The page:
Ex-Montreal homicide detective says police never needed to spy on journalists in his day
André Bouchard tells CBC podcast Montreapolis police spying on journalists 'unnecessary'
This is the third in CBC's new podcast series, Montreapolis. You can hear a full feature interview with André Bouchard on the podcast, which brings you conversations with people who make up modern Montreal. Subscribe here.
André Bouchard, a former high-ranking Montreal police officer, says that in his day, officers never would have dreamed of spying on journalists.
"We didn't even have to do that. If we had a real problem back in those days, we'd actually go see the journalist," Bouchard told CBC Montreal's new podcast Montreapolis in a wide-ranging interview, as he reflected on his long career.
"We wouldn't threaten them. We'd sit down with them. We knew them all."
Bouchard's comments come after revelations last fall that Montreal police and Quebec provincial police tracked the cell phones of some of Quebec's best-known journalists for extended periods.
Those revelations prompted the provincial government to launch a public inquiry, which got underway in early April and continues this week.
Martin Prud'homme, chief of the Sûreté du Québec, is expected to speak Monday, while Montreal police Chief Philippe Pichet is scheduled to appear Tuesday.
Never asked, 'Could I talk to this guy?'
Bouchard is a large, physically imposing man who likes to laugh.
Bouchard's face was well known to Quebecers, as he often appeared on TV speaking directly to reporters about investigations, something that rarely happens today.
"I was the last police officer who had permission to talk directly to journalists. I didn't have to call downtown and say, 'Could I talk to this guy? Could I talk to this guy?'" Bouchard said.
Since Bouchard retired, the protocol has changed. Investigating officers are usually off limits to reporters, with journalists putting their questions about investigations to media relations officers.
"Today? There's a homicide, who do you get? A little uniformed guy," Bouchard said.
Affecting a nasally, twerpish voice, he mimicked: "Police were called at 4:47. It's under investigation. We'll know more in the next three or four days. Thank you. Bye."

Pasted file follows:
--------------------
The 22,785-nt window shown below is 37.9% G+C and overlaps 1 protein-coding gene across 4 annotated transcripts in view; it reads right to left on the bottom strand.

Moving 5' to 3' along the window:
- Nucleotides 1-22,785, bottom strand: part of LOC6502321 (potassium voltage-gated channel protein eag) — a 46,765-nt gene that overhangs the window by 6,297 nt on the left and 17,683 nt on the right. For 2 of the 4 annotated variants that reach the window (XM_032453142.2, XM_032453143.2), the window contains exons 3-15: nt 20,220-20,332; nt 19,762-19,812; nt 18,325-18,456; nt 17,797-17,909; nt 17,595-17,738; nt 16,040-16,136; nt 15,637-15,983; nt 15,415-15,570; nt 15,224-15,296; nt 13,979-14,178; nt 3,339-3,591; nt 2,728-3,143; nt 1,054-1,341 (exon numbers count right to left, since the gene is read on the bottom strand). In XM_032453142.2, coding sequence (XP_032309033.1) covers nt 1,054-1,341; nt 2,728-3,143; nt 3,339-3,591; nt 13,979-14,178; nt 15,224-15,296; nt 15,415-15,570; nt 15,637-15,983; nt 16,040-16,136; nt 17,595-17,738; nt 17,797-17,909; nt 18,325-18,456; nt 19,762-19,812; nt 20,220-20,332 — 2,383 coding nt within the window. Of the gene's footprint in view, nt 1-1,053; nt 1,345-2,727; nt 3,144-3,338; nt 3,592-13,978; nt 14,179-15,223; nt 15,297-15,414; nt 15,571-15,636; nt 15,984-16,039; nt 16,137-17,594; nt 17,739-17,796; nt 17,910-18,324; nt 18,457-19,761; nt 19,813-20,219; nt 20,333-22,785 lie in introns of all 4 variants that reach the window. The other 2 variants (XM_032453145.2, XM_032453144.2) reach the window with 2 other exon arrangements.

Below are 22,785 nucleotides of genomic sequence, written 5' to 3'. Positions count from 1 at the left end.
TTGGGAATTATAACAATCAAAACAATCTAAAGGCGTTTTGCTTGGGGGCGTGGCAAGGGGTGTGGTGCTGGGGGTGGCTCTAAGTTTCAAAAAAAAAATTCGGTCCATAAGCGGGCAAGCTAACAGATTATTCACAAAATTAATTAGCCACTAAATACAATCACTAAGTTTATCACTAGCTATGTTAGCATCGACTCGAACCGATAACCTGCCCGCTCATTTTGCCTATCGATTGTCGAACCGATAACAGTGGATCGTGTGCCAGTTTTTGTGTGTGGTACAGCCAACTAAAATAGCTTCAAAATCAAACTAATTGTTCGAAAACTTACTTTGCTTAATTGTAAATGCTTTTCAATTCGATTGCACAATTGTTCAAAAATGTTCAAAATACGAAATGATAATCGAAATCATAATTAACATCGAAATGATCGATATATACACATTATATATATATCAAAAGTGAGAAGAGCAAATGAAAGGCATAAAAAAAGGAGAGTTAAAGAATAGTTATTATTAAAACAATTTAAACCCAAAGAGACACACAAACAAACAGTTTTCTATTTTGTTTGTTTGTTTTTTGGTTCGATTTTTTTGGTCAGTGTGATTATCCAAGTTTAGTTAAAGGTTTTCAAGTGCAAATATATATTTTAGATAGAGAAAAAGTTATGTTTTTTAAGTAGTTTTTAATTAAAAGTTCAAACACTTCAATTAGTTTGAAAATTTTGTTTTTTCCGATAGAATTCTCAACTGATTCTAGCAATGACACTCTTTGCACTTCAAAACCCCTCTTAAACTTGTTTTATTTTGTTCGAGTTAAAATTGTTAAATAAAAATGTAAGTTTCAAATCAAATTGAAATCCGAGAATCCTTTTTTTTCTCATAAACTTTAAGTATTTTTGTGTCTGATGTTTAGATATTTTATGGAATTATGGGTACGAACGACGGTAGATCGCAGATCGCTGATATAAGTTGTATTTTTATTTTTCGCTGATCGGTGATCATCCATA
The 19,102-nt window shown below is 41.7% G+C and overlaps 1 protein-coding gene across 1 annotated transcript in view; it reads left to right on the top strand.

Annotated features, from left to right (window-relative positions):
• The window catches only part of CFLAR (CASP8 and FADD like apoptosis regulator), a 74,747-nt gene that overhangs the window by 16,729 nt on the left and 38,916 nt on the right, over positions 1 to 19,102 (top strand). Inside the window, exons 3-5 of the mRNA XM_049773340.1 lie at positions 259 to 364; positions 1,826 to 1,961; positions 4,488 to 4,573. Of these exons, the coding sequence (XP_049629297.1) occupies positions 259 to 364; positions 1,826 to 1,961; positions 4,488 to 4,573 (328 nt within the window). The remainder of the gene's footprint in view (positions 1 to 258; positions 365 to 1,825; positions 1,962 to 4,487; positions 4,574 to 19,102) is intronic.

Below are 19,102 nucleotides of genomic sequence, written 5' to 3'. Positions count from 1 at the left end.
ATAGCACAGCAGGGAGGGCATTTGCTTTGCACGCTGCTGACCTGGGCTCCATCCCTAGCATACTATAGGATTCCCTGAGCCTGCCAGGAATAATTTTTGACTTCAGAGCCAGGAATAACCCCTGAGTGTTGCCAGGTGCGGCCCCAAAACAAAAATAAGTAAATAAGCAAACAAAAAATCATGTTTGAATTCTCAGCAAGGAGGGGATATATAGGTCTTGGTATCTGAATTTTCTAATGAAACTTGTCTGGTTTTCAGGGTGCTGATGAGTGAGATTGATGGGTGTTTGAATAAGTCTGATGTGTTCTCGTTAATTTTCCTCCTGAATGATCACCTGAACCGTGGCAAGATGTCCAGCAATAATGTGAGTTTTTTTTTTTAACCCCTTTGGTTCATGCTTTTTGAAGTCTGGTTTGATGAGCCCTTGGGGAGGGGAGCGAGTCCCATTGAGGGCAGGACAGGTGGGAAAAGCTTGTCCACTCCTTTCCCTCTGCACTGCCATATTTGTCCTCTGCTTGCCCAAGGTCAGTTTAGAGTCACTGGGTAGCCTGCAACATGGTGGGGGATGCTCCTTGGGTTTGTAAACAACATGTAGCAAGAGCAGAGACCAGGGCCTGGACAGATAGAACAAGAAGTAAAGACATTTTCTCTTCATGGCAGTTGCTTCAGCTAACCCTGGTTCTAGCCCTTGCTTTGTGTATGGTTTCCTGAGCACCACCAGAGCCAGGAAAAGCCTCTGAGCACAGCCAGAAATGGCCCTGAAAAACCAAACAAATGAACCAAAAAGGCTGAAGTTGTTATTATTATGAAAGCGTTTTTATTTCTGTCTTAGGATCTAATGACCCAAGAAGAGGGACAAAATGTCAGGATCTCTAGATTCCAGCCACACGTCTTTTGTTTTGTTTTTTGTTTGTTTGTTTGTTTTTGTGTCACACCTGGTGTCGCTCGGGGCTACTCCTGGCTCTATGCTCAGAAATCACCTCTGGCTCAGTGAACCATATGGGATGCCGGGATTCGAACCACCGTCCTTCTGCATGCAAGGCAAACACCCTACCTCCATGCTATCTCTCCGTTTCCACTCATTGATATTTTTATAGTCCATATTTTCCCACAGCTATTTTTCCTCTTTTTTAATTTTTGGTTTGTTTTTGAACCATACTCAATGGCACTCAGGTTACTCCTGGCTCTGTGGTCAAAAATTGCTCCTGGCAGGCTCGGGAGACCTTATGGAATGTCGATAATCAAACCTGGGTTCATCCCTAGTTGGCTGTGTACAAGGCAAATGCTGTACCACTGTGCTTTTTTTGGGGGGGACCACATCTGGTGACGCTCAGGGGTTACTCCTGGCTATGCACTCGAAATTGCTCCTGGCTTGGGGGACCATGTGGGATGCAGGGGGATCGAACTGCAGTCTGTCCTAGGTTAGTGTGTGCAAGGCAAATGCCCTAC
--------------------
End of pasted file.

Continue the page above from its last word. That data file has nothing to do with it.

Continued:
"That's not what journalists stay up all night waiting behind a line for, in the rain sometimes," he said.
Mutual respect eroded
The way Bouchard remembers it, journalists and police were sometimes at odds, but there was always mutual respect.
"Just pick up the phone and call me if you have a bit of information," Bouchard said he'd tell reporters. "You don't have to tell me where you got it. Just ask me, 'Is it gonna hurt if I put it in tomorrow's newspaper?'"
He said most journalists would co-operate, and he rarely had problems. But he said that mutual respect has been lost.
Bouchard says police chiefs are often too eager to please their political bosses, and he points to Mayor Denis Coderre, who he calls "high strung."
- More from Montreapolis:
Last fall, Coderre admitted he telephoned then-police chief Marc Parent in 2014 to talk about journalist Patrick Lagacé, just before police obtained warrants to look at Lagacé's cell phone logs.
"I never mix police and politics, no matter what people try to interpret," Coderre told reporters at the time.
Bouchard doesn't buy a word of it.
"The police chief is always in the mayor's office," Bouchard said.
"You got a mayor who doesn't like something he saw on TV, and he tells the chief of police, 'I wanna know what the f**k and how come they found out about this before it come out,' and this and that," Bouchard said.
Bouchard said he was often hauled over the carpet by mayors, even by city councillors who tried to tell him how to do his job.
But he said police shouldn't be afraid of media scrutiny.
"I think it's a great thing that the newspaper guys … force the police officers to be good police officers."